NOTE: Although conditions for snorkeling are usually best in the morning, an afternoon snorkel is available from 1:30-4:30pm, depending on conditions. If interested, please contact your host Michael. 10:00-10:35am : We will meet at Hammer Heads, located in the Marina San Carlos, where we will start with a brief PowerPoint presentation on the natural history and ecology of the region. We will also review the most common species we will likely encounter during our snorkel. If needed, I will provide snorkel gear which we will try on to ensure a comfortable fit and that everyone is well equipped for the days activity. 10:35-10:45am : We will drive in our vehicles to the snorkel destination. 10:45-11:00am : After parking our vehicles, we will review the snorkel site and discuss our general course to be followed while snorkeling. The route will be based on the current conditions (e.g. currents, wind, visibility etc.), and the ability and snorkeling experience of the group as a whole. 11:00-12:30pm: We will snorkel the area and observe the spectacular marine life the Sea of Cortez harbors. 12:30- 1:00pm: We will reconvine as a group and discus our observations and experience from snorkeling the area, while we enjoy freshly prepared ceviche.
I have received a Master's in Ecology and Evolutionary Biology from the University of Arizona through the Marine Sciences program. Originally from Caborca, Sonora I have always had a profound appreciation of the Sea of Cortez, and the people who call this region home. I speak both English and Spanish at a mother tongue level, and am in effect bicultural. As a former educator at the University of Arizona, I have taught and coordinated numerous field trips to the coast addressing conservation and ecology issues pertinent to the Gulf of California and the surrounding Sonoran desert. I hope to inspire and share my appreciation and understanding of the ecology of the region of San Carlos with you!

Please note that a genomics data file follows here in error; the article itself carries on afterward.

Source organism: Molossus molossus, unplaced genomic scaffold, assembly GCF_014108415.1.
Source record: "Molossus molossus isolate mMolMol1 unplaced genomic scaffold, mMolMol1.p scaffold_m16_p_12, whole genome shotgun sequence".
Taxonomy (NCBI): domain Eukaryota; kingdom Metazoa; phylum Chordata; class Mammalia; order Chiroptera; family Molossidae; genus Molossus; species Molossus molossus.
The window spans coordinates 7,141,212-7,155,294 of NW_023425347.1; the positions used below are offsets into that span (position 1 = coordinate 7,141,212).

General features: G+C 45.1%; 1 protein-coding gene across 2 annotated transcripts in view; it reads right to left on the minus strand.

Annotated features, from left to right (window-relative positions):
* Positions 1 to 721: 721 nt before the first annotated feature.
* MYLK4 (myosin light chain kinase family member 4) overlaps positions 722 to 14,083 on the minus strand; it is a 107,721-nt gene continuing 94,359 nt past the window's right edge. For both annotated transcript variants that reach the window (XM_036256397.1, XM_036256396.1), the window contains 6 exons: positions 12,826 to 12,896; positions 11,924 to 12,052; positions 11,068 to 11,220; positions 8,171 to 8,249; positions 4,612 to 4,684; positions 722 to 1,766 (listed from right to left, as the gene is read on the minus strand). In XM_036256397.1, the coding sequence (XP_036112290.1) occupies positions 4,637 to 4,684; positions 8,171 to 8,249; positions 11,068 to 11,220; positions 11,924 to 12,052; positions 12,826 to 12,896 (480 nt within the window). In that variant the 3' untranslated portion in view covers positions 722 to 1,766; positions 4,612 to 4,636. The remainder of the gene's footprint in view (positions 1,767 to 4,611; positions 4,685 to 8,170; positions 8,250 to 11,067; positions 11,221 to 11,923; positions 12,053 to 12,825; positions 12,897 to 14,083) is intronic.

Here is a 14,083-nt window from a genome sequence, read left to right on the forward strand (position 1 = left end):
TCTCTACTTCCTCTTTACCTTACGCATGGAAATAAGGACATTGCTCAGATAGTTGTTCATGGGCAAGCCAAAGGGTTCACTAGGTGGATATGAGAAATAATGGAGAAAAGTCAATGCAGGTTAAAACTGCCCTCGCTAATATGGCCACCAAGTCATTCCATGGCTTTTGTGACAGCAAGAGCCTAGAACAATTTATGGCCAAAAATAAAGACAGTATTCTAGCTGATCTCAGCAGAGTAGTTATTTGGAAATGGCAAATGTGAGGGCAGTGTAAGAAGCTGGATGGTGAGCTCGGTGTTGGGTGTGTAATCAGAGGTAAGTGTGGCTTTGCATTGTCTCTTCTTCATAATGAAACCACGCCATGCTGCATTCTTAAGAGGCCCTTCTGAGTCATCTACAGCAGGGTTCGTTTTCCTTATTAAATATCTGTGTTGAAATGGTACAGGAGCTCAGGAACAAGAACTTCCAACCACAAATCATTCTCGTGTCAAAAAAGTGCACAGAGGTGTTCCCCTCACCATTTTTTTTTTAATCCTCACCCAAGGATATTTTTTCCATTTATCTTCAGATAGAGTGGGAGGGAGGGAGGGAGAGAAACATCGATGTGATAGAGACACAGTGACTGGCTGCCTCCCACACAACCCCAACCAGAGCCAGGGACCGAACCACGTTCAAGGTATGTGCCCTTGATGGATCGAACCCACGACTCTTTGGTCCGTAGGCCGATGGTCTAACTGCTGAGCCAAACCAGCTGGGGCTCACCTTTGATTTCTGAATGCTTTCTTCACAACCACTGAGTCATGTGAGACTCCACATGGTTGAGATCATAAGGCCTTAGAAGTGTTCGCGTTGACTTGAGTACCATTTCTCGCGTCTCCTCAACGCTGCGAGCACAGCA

Freshly prepared ceviche of locally caught fish served on a tostada with sauces of your choice.
Purified drinking water to fill your personal drinking container.
1) Mask, snorkel, and fins (if you do not have your own). 2) Field guides to identify the organisms we encounter.
We will be snorkeling in a protected cove at the base of the iconic mountain of San Carlos, known as Tetakawi. This protected cove provides snorkeling opportunities for all levels of experience. Here we will see a diversity of reef fish including damselfish, angelfish, and butterflyfish. In addition we will see a variety of invertebrates including growths of emerald coral, gorgonian sea fans, and large zoanthid colonies.
This experience is only possible during the warmer months of the year. Previous snorkeling experience would be helpful, but it is not necessary. You must be able to swim and be comfortable doing so in the ocean. Having your own gear is also preferable, but not necessary.
Snorkeling with a marine biologist